Legal Newsline

Sunday, November 17, 2019

Kroger, law firm reach agreement

By Keith Loria | Mar 18, 2011


SALEM, Ore. (Legal Newsline) - Oregon Attorney General John Kroger announced on Thursday that he has reached a $70,000 settlement with a law firm that allegedly engaged in unscrupulous debt collection practices.

McGavic & Finney PC allegedly ignored debtor protections and rights afforded under the Oregon and Federal Debt Collection Protection Acts.

Under terms of the agreement, founding partner Derrick E. McGavic must pay $70,000 and surrender his license to practice law.

"At a time when many Oregonians are struggling to manage their debt, the Department of Justice is committed to holding unscrupulous debt collectors accountable," Keith Dubanevich, chief of staff and special counsel to Attorney General Kroger, said.

The Department of Justice received over 90 complaints about McGavic and his partner Kristan Finney. The pair specialized in representing national debt collectors that would purchase defaulted consumer obligations in massive quantities on the secondary market, Kroger says.

The suit alleged that in documents he sent, McGavic misidentified or knowingly confused the identity of the creditors to delay the responses from consumers, which added to the fees and interest they owed.

It was also alleged that McGavic purposely left out important information concerning the amount of the defaulted debt and often failed to provide the proper verification of debts when consumers requested them. He also allegedly called debtors who had asked to be notified in writing and not on the phone.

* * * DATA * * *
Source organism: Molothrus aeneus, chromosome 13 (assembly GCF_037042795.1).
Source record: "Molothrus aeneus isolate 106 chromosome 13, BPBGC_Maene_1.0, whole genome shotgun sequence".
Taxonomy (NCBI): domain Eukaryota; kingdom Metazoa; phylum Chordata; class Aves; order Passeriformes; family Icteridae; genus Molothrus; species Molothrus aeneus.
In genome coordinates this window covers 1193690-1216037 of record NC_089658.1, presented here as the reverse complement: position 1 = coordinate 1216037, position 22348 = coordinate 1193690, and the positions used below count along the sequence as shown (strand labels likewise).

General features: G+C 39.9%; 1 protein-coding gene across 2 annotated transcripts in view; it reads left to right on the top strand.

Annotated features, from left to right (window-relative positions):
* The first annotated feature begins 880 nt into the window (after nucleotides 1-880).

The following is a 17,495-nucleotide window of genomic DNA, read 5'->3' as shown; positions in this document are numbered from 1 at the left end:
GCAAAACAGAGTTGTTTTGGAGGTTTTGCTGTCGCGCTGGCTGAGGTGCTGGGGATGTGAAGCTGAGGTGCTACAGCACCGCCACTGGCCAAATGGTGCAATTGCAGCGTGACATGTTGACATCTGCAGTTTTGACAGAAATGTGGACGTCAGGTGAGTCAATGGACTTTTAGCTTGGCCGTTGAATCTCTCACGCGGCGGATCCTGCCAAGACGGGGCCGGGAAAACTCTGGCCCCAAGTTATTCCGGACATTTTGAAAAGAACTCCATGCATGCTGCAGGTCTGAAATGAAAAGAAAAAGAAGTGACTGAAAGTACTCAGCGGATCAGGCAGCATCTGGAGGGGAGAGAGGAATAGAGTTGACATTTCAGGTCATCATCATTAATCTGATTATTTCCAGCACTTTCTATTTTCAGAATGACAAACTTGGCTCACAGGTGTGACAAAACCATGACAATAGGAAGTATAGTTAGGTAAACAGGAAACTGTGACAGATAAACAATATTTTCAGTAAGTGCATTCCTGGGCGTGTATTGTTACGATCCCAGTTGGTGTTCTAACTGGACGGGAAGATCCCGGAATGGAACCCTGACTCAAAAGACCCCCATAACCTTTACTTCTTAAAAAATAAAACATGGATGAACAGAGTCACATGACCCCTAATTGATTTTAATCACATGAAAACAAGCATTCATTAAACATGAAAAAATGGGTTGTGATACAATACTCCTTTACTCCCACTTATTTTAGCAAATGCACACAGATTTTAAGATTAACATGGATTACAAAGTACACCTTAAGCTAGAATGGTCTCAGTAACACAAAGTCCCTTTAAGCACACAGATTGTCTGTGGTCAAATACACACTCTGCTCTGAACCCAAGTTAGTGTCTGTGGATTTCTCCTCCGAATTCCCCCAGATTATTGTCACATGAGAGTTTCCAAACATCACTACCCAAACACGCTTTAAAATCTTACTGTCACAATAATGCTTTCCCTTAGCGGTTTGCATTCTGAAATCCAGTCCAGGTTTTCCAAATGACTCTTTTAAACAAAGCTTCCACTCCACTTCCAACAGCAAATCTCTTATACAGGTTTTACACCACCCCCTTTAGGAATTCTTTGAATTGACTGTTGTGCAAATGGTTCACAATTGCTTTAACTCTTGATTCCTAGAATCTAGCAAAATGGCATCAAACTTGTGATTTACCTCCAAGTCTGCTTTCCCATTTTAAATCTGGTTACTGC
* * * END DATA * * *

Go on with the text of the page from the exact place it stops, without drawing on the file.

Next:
Additionally, McGavic allegedly provided false fee affidavits in motions for default judgments by claiming services that were never performed. He also allegedly gave his office staff a schedule to work from that was arbitrarily used to increase the fees claimed.

According to the agreement, McGavic must also end acting as a debt collector or operating a law firm or a collection agency anywhere in Oregon.

Finney is allowed to operate under a different business or firm as long as she meets numerous stringent injunctive provisions that were spelled out in the settlement.

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